The Bullets came away with perhaps their most meaningful victory of the season tonight when they made up a 20-point deficit, 14 in the fourth quarter, against the San Antonio Spurs and won, 112-110, on a running one-hander by Jeff Ruland with two seconds to play.

"Down by that many, on the road, having lost five in a row . . . We could have very easily quit out there, but we didn't," said a jubilant Coach Gene Shue. "This was a remarkable, remarkable performance by us."

"This victory shows the character of this team," said Greg Ballard. "We just stuck together and wouldn't give up."

The victory was as much a credit to Shue's coaching skills as it was to the fortitude of his players. Shue seemed to make the right moves at the right time, especially in the fourth period, such as calling for a three-point shot by Frank Johnson and putting center Rick Mahorn on George Gervin in the final minutes.

The Bullets also got big performances from seldom-used Jim Chones and Garry Witts.

Shue said he was tired of getting no production from guards Kevin Grevey or Don Collins (a total of 12 points), so he went to Witts midway through the third period. The rookie from Holy Cross responded with eight points, five rebounds and three assists, and appeared to come up with every loose ball. On defense, he more than held his own against Gervin, who scored 28 points in the first half and finished with 42.

With Witts teaming with Johnson, another rookie, in the Bullets' back court, the visitors pressed and hustled their way back into the game with one big play after another.

The Bullets opened the fourth quarter down, 93-79, but outscored the Spurs, 9-1, at the outset of the period.

Ballard had missed the last three games with a sprained right ankle, and then suffered a deep gash over his left eye in the first six minutes tonight after a three-way collision with Mahorn and San Antonio's Johnny Moore and had to sit out the rest of the half. Nonetheless, he scored 10 of the Bullets' team-high 24 points in the final period. His 18-footer as the 24-second clock expired cut the deficit to 106-103 with 2:30 remaining.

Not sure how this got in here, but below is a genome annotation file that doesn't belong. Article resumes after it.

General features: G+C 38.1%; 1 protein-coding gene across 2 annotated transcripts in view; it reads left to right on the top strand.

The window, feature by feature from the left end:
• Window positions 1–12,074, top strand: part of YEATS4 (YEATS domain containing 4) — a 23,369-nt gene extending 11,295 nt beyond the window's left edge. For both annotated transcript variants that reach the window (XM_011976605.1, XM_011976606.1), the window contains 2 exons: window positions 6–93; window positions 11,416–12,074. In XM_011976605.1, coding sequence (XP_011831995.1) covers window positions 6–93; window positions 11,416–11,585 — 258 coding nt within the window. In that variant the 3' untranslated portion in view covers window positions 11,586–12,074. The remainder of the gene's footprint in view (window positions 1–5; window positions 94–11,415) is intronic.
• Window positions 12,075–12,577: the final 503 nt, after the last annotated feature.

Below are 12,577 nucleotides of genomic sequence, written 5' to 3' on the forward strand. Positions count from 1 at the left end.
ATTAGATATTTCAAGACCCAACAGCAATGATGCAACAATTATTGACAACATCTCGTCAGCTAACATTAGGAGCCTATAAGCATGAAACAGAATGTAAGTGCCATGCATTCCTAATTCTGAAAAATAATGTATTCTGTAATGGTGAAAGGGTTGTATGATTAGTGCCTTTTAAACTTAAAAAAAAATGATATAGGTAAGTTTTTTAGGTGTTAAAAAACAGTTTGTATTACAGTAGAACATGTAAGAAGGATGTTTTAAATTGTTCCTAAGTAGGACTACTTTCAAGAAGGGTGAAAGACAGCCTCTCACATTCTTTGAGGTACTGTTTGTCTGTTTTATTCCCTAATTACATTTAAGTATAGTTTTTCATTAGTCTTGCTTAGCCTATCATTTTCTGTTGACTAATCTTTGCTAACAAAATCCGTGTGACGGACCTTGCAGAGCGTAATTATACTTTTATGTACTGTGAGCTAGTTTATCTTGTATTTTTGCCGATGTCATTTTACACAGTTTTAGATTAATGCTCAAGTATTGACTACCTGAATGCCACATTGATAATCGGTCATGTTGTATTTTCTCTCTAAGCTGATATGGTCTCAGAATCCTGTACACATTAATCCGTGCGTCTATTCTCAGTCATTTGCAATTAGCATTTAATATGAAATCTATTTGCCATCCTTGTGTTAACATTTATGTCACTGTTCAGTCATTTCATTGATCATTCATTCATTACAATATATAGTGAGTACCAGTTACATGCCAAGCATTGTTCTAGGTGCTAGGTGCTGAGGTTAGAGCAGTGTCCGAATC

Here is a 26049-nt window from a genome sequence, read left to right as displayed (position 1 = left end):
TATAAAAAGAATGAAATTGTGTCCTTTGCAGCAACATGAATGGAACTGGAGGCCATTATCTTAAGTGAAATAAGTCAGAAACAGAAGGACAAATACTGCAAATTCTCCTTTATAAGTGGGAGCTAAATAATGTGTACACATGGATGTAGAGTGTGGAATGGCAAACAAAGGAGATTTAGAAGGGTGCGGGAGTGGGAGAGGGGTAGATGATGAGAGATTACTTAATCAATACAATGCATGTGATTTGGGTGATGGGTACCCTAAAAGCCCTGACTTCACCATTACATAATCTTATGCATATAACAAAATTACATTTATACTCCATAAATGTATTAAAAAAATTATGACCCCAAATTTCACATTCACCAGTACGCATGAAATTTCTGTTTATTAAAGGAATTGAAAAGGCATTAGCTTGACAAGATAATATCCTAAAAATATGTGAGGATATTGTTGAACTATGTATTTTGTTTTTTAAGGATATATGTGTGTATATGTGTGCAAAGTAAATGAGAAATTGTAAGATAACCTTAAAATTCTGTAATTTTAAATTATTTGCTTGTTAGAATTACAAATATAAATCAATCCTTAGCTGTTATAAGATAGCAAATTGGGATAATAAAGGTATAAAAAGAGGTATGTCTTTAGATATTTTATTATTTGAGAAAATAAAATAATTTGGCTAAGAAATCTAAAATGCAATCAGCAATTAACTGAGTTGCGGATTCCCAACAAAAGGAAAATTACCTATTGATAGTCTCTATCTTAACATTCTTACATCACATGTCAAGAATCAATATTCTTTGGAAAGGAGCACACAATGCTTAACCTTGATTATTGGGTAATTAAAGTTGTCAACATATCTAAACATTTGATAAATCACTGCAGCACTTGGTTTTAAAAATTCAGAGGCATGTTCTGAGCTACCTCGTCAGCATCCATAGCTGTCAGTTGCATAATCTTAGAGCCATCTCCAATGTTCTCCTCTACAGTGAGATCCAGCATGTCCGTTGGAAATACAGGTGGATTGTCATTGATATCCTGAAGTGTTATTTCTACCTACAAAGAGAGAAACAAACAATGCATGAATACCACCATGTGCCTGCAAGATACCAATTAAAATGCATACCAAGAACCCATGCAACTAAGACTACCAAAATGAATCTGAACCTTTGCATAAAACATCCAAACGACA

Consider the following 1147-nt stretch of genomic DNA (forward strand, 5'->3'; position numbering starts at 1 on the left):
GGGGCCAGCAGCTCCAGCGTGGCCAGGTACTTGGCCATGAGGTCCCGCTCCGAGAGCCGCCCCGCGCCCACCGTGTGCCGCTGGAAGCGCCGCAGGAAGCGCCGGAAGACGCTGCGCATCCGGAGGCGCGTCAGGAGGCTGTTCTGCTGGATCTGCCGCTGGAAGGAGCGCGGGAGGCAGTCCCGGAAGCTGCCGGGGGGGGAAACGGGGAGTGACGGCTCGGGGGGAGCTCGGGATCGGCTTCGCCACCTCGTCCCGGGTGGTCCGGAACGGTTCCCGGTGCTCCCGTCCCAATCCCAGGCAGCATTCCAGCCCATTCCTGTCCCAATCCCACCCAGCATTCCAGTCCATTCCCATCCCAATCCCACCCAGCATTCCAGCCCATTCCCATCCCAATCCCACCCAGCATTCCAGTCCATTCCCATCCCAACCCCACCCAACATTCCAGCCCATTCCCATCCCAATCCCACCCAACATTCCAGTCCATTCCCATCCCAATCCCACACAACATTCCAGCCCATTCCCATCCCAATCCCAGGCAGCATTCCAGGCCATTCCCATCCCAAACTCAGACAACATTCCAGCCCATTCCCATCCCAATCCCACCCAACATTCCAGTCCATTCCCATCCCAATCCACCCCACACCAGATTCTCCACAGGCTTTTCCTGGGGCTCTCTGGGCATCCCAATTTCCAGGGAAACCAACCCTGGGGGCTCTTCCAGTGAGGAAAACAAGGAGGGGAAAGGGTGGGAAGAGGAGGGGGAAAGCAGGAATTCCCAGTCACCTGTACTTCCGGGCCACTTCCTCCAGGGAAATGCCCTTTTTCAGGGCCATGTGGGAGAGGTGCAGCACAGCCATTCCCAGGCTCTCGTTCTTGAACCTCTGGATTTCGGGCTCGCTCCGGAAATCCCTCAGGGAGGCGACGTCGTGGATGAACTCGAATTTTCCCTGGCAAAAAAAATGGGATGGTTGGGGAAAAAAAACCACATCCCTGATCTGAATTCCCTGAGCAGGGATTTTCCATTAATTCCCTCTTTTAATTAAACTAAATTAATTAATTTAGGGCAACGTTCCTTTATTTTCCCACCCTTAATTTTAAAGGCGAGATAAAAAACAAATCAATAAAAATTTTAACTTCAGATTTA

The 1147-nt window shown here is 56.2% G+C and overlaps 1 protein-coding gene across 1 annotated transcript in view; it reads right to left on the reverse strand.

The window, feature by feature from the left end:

Gervin answered with a hook to get San Antonio's lead back to five points, but Johnson took over. When Shue called for a three-point shot, he calmly made one from 25 feet and the Bullets trailed by two with two minutes to play.

An offensive foul and two missed free throws by Gervin gave the Bullets the help they they needed down the stretch. Johnson darted down the lane and scored the tying basket and was fouled by George Johnson with 59 seconds left. He missed the ensuing free throw, however, and the Spurs called time.

That's when Shue put the 6-foot-9, 235-pound Mahorn on the 6-7, 180-pound Gervin.

Mahorn never let Gervin get close to the ball the rest of the game.

Mike Mitchell missed a jumper with pressure from Chones with 40 seconds left. Johnson got the long rebound and then made a 22-footer for a 110-108 Bullet lead with 19 seconds to play.

On the Spurs' next possession, with Gervin negated by Mahorn, Mitchell took another bad shot over Chones. The rebound bounced around before Chones grabbed it and was fouled by Mark Olberding.

Chones missed two free throws, however, and on the second miss, Ruland fouled Dave Corzine going for the rebound.

Corzine, the former Bullet, made both free throws to tie the score at 110 with six seconds left.

The Bullets called time and Shue set a play for Johnson. The Spurs' defense was ready for it, however, and Ballard was forced to pass inbounds to Ruland, who had Mitchell on him. Ruland caught the pass, turned to the basket with Mitchell guarding him closely, dribbled into the lane and put up a soft six-foot semihook.

"When I saw Frank was covered I just went to the ball," said Ruland. "Once I got it I knew there wasn't time to do anything but go to the basket."